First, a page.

Posted by: cgratton | July 8, 2009

Baby Boomers and Facebook: A Love-Hate Relationship?

Facebook is really growing up these days—and not just because of more sophisticated features or new applications, but literally in terms of age demographics.  It seems that after years of putting up with the intensive media hype surrounding Facebook, baby boomers are finally pushing their skepticism aside (or getting over their technological fears) and succumbing to the all-powerful social network.

And they’re succumbing by the masses.  According to reports from analytics company iStrategyLabs, the number of new users 55 and older has grown a staggering 513.7 percent since January, a huge difference from the mere 4.8 percent growth of users 18 to 24 years old.  This new development now means that the largest chunk of Facebook users is 35 to 54 years old, a significant change from the website’s origin as a virtual yearbook for college students.

Many are saying that this growth is because Facebook has hit a “tipping point” and older generations are now almost forced to join just to keep up with the rest of the world.  And it makes sense.  With over 200 million users, Facebook’s user base is bigger than most countries’ populations, business practices now basically require some type of Facebook involvement, and frankly, Facebook is still a constant topic of conversation at the dinner table and the water cooler.  And with all this attention, it seems that parents (and grandparents) are realizing that this thing isn’t going away anytime soon.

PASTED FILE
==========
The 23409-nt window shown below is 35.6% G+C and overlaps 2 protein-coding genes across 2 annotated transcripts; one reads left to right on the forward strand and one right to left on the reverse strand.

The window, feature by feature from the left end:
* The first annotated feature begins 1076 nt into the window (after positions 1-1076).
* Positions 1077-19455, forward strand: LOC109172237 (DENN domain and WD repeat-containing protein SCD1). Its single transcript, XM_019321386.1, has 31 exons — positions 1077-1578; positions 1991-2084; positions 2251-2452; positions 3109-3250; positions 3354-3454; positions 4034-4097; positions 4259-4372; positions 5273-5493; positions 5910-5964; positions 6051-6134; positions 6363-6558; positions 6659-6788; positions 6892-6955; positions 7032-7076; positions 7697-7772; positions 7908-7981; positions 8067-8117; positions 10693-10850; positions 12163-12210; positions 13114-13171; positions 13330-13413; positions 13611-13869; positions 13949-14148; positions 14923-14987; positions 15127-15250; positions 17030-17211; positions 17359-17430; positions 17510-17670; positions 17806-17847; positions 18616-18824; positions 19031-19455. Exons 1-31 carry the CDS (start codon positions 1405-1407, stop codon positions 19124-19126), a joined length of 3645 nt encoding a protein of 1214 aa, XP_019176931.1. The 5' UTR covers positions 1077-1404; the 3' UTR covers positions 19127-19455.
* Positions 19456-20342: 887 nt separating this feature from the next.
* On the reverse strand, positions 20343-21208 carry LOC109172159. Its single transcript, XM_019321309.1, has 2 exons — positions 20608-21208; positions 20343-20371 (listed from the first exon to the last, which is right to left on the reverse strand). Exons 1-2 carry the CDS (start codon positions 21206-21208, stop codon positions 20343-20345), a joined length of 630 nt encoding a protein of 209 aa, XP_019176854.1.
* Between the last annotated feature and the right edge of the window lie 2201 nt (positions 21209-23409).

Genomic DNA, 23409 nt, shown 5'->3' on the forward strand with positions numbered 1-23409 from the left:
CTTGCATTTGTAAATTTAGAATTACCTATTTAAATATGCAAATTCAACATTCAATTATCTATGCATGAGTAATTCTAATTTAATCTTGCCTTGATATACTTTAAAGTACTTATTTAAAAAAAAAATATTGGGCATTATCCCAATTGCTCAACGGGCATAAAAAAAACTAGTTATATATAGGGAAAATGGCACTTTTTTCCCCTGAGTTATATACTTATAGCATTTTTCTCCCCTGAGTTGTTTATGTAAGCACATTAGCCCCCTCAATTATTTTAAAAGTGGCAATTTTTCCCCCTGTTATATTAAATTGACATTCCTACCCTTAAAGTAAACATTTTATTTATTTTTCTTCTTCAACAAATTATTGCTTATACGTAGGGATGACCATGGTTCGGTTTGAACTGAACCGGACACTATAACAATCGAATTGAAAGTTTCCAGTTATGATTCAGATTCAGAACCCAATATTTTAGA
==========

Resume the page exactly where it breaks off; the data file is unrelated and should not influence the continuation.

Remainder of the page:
My parents, aunts and uncles nearly all “friended” me on Facebook earlier this year.  Their reason to switch to “the dark side?”  They want to keep in touch with younger family members and reconnect with old friends.  Since then, reunions with lost classmates were planned, digital family picture albums were created and shared, and Easter dinner was filled with excited chatter about “tagging pictures,” “status updates” and “minifeeds.”

But when I asked my mom yesterday about her Facebook usage, she said she finds it annoying how much (and often) people share information about themselves.  “Who has time for all that?” she said.

And it seems she’s not alone.  A report last week from Inside Facebook, a company that studies and tracks changes in Facebook for marketers and developers, showed that in spite of the recent sharp rise in popularity among baby boomers, many users aren’t returning to Facebook after a few initial visits.  The report explains that older Americans aren’t using Facebook for daily communication like younger generations do, and instead just use it every once in awhile—like when someone pops into their head they want to talk to, or they receive an e-mail alerting them there’s something new on their account.

The number of active Facebook users over 55 is the only age bracket that decreased in the past few months

The number of active Facebook users over 55 is the only age bracket that decreased in the past few months

The report illustrates what I’ve noticed myself—that Facebook isn’t resonating completely with older generations.  As my mom said, “Why do you want everyone to know all these things about you?  Why do you feel the need to tell everyone you have a doctor’s appointment today or just had a hard day at work?”  And that seems to be a fairly common attitude among her generation.  To them, the relentless and excessive amount of personal information splashed across their Facebook homepages has ended up becoming a big turn-off.

So did the love affair with Facebook among Generation-Y turn out to be just a fiery fling?  I guess we’ll just have to wait and see if they change their mind again.

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